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There are over 100 cannabinoids in the cannabis plant. While much research is still needed to understand the potential of all these cannabinoids, there is research that currently exists suggesting that specific cannabinoids have biologic activity and therapeutic utility. Insa is committed to conducting research to better elucidate the effect of cannabinoids and develop products that address the specific needs of patients.
In 1988, researchers first described the endocannabinoid system in humans. The endocannabinoid system is a biological system composed of internally produced cannabinoids called endocannabinoids and cannabinoid receptors. Endocannabinoid receptors are expressed throughout the central nervous system and peripheral nervous system. The most well-understood cannabinoid receptors are the CB1 and CB2 receptors. The CB1 receptor is mostly found in the brain and also found in the digestive tract, muscle and adipose tissue. The CB2 receptor is mostly found in the immune system. Endocannabinoids interact with these receptors to regulate bodily functions and physiological processes. Phytocannabinoids, or cannabinoids produced by the cannabis plant, can stimulate the endogenous cannabinoid receptors. By stimulating cannabinoid receptors, it is believed that cannabinoids affect human health. Interestingly, the cannabis plant also uses cannabinoids to promote its own health and prevent disease. Cannabinoids have antioxidant properties that protect the leaves and flowering structures from ultraviolet radiation. Cannabinoids neutralize the harmful free radicals generated by UV rays, protecting the cells.
Our goal is to help educate patients and help them make better decisions when selecting products. There are six cannabinoids for which Insa currently tests. Understanding the effect of these different cannabinoids may help patients to better select products to meet their needs.
THC is the principal psychoactive constituent of cannabis. The actions of THC result from its partial agonist activity at the CB1 and CB2 receptors. A synthetic form of THC is approved by the FDA as an appetite stimulant for people with AIDS and antiemetic for people receiving chemotherapy. There is also research suggesting its utility in Alzheimer’s disease, autism, cancer, chronic pain, epilepsy, digestive disorders, multiple sclerosis, and schizophrenia.
In the cannabis plant, THC occurs mainly in an acidic form as tetrahydrocannabinolic acid. Over time, or when heated, THCa is decarboxylated, producing THC. THCa is non psychoactive. It does not activate CB1 cannabinoid receptors in the brain. It is estimated that more than 95% of the THCa is converted to THC when combusted. Importantly, the research suggests that THCa is therapeutically effective at low doses. Studies have found that THCa may have anti-nausea and anti-emetic effects. Also, CBD:THC preparations could be useful in treating patients with epilepsy. There is also research suggesting that THCa has immune-modulating effects which could prove useful in treating patients with autoimmune disorders. Another recent study also demonstrated THCa’s potential neuro-protective qualities which could make it useful for patients with neurodegenerative disorders such as Huntington’s disease, Parkinson’s disease and Alzheimer’s disease.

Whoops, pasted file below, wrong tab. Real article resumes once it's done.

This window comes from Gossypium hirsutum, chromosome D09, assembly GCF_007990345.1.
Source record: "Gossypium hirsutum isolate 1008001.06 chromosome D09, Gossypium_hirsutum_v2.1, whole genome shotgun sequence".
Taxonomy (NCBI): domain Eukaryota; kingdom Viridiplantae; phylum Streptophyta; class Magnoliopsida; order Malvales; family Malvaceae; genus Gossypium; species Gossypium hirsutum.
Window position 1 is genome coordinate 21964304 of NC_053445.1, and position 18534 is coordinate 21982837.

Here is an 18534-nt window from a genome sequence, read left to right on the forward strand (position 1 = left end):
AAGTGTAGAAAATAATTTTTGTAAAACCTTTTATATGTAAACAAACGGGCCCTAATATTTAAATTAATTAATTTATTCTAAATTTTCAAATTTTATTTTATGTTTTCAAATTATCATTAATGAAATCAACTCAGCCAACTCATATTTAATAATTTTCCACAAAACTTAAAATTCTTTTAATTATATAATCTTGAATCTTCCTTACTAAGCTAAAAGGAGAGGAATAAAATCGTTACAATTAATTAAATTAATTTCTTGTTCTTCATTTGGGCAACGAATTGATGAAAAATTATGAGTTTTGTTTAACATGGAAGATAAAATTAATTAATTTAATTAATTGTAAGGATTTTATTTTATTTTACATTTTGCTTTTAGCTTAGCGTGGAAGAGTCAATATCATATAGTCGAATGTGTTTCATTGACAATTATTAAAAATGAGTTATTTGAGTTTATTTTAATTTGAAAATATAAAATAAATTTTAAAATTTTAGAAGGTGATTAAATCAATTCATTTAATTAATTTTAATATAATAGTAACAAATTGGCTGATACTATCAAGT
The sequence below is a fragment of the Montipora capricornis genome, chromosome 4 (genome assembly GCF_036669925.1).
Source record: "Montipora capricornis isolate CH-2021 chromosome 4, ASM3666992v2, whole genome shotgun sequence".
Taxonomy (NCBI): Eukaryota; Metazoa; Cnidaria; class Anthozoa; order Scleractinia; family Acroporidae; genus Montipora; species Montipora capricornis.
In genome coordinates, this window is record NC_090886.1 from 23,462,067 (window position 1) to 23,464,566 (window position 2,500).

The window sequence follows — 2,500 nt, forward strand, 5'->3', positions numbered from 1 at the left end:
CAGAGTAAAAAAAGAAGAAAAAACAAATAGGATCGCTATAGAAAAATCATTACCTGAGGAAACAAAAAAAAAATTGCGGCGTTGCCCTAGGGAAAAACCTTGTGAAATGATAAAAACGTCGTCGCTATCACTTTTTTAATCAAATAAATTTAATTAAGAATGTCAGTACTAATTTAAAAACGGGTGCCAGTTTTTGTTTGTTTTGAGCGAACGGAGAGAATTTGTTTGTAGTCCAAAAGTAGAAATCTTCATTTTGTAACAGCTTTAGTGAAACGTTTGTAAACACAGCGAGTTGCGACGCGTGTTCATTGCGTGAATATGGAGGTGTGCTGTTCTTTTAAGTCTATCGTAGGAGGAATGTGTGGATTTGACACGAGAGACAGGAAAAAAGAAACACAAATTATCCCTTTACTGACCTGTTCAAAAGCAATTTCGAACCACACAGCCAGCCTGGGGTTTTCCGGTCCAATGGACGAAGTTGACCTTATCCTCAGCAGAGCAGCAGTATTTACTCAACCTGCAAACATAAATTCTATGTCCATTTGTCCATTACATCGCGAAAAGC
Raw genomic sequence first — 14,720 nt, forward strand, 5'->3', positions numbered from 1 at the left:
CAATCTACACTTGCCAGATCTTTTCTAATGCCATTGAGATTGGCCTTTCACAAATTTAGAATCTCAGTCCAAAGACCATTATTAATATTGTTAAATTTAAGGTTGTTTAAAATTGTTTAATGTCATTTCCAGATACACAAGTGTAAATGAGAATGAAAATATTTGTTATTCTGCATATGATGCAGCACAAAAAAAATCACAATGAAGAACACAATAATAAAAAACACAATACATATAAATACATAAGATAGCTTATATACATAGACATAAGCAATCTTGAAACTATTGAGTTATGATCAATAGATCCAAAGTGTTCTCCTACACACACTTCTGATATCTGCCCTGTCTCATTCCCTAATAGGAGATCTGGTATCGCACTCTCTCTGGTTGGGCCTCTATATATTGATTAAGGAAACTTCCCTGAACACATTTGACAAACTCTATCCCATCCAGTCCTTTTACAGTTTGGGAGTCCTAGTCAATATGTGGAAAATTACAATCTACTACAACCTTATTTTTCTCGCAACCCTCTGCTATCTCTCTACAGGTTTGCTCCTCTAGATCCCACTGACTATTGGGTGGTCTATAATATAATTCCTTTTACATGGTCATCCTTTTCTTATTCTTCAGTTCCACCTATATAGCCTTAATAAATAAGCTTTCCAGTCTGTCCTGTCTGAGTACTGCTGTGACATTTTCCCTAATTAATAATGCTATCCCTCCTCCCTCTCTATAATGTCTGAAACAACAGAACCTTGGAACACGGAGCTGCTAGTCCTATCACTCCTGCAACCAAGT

CBD is another non-psychoactive cannabinoid. CBD-based products are approved outside the US and are currently going through regulatory review in the US. Sativex (nabiximols) is an aerosolized mist for oral administration containing a near 1:1 ratio of CBD and THC. The drug was approved by Canadian authorities in 2005 to alleviate pain associated with multiple sclerosis. In 2017, a double-blinded, randomized, placebo-controlled study of Epidiolex (cannabidiol) on treating Dravet syndrome, a rare and debilitating form of epilepsy, found that CBD significantly reduced the number of seizures patients experienced. A 2015 systematic review of studies on CBD and addiction found that CBD acts on neurotransmitters involved in addiction. Studies showed beneficial effects for tobacco and cannabis dependence. Another study showed a reduction of social anxiety in patients treated with CBD.
Similar to THCa, CBDa is the precursor compound to CBD. Several studies demonstrate that CBDa is biologically active and could have therapeutic benefits. Preclinical studies show that CBDa could inhibit bacterial growth, reduce inflammation, and reduce nausea/vomiting.
Most of the CBN found in cannabis is due to oxidation of THC into CBN. CBN is either non-psychoactive or very mildly psychoactive. It appears to be the most sedative cannabinoid and is synergistic with both CBD and THC for inducement of sleep. Research also suggests that CBN has an analgesic effect.
CBG is another non-psychoactive cannabinoid. By the time most strains of cannabis reach maturity, most of the CBG has been converted into other cannabinoids, primarily THC or CBD, usually leaving somewhere below 1% CBG in the plant. CBG has potential for alleviating pain. Preclinical research suggests that CBG could be more effective in treating neuropathic pain than CBD. It has been shown to improve inflammatory bowel disease. In other preclinical studies, CBG has demonstrated neuroprotective properties and may prove promising for the treatment of neurodegenerative diseases such as Huntington’s disease. CBG induces production of the body’s natural skin moisturizers, holding promise for dry – skin syndromes and with the potential to treat other skin conditions.
CBC is another non-psychoactive cannabinoid that interacts with many receptors in the brain beyond just the CB1 and CB2 receptors which may result in some of its medicinal properties. Preclinical research suggests that CBC may exhibit anti-
inflammatory and anti-bacterial properties. Research has also demonstrated that CBC has anti-depressant type effects.